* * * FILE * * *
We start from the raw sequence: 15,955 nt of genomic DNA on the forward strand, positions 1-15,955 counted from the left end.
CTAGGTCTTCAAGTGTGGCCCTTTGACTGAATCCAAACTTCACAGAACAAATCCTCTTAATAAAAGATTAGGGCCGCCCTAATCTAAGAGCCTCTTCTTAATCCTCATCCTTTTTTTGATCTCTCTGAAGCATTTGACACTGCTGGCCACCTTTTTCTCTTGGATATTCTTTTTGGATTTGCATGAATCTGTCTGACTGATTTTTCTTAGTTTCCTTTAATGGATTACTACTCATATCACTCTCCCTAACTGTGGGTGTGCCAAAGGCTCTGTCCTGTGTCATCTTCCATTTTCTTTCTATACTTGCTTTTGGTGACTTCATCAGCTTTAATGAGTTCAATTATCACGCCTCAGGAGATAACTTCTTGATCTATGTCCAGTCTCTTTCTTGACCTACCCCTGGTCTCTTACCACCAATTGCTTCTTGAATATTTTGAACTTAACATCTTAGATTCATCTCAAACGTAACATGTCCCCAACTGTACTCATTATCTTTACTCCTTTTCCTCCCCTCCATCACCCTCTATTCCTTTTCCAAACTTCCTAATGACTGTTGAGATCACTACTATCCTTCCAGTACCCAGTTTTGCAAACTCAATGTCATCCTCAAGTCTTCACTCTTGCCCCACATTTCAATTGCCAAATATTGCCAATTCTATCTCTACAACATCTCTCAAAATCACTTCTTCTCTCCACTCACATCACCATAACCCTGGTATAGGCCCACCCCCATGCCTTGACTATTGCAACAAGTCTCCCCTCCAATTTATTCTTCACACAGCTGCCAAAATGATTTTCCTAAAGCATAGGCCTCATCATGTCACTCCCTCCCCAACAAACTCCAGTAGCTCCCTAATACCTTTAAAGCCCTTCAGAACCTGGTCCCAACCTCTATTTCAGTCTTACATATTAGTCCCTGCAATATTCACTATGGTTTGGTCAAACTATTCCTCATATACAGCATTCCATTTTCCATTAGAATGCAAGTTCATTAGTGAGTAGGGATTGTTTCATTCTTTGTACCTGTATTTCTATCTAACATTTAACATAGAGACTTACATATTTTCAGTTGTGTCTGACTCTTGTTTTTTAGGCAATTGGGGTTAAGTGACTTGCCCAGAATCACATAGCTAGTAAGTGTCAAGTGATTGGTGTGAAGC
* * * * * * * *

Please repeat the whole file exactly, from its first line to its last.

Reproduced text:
We start from the raw sequence: 15,955 nt of genomic DNA on the forward strand, positions 1-15,955 counted from the left end.
CTAGGTCTTCAAGTGTGGCCCTTTGACTGAATCCAAACTTCACAGAACAAATCCTCTTAATAAAAGATTAGGGCCGCCCTAATCTAAGAGCCTCTTCTTAATCCTCATCCTTTTTTTGATCTCTCTGAAGCATTTGACACTGCTGGCCACCTTTTTCTCTTGGATATTCTTTTTGGATTTGCATGAATCTGTCTGACTGATTTTTCTTAGTTTCCTTTAATGGATTACTACTCATATCACTCTCCCTAACTGTGGGTGTGCCAAAGGCTCTGTCCTGTGTCATCTTCCATTTTCTTTCTATACTTGCTTTTGGTGACTTCATCAGCTTTAATGAGTTCAATTATCACGCCTCAGGAGATAACTTCTTGATCTATGTCCAGTCTCTTTCTTGACCTACCCCTGGTCTCTTACCACCAATTGCTTCTTGAATATTTTGAACTTAACATCTTAGATTCATCTCAAACGTAACATGTCCCCAACTGTACTCATTATCTTTACTCCTTTTCCTCCCCTCCATCACCCTCTATTCCTTTTCCAAACTTCCTAATGACTGTTGAGATCACTACTATCCTTCCAGTACCCAGTTTTGCAAACTCAATGTCATCCTCAAGTCTTCACTCTTGCCCCACATTTCAATTGCCAAATATTGCCAATTCTATCTCTACAACATCTCTCAAAATCACTTCTTCTCTCCACTCACATCACCATAACCCTGGTATAGGCCCACCCCCATGCCTTGACTATTGCAACAAGTCTCCCCTCCAATTTATTCTTCACACAGCTGCCAAAATGATTTTCCTAAAGCATAGGCCTCATCATGTCACTCCCTCCCCAACAAACTCCAGTAGCTCCCTAATACCTTTAAAGCCCTTCAGAACCTGGTCCCAACCTCTATTTCAGTCTTACATATTAGTCCCTGCAATATTCACTATGGTTTGGTCAAACTATTCCTCATATACAGCATTCCATTTTCCATTAGAATGCAAGTTCATTAGTGAGTAGGGATTGTTTCATTCTTTGTACCTGTATTTCTATCTAACATTTAACATAGAGACTTACATATTTTCAGTTGTGTCTGACTCTTGTTTTTTAGGCAATTGGGGTTAAGTGACTTGCCCAGAATCACATAGCTAGTAAGTGTCAAGTGATTGGTGTGAAGC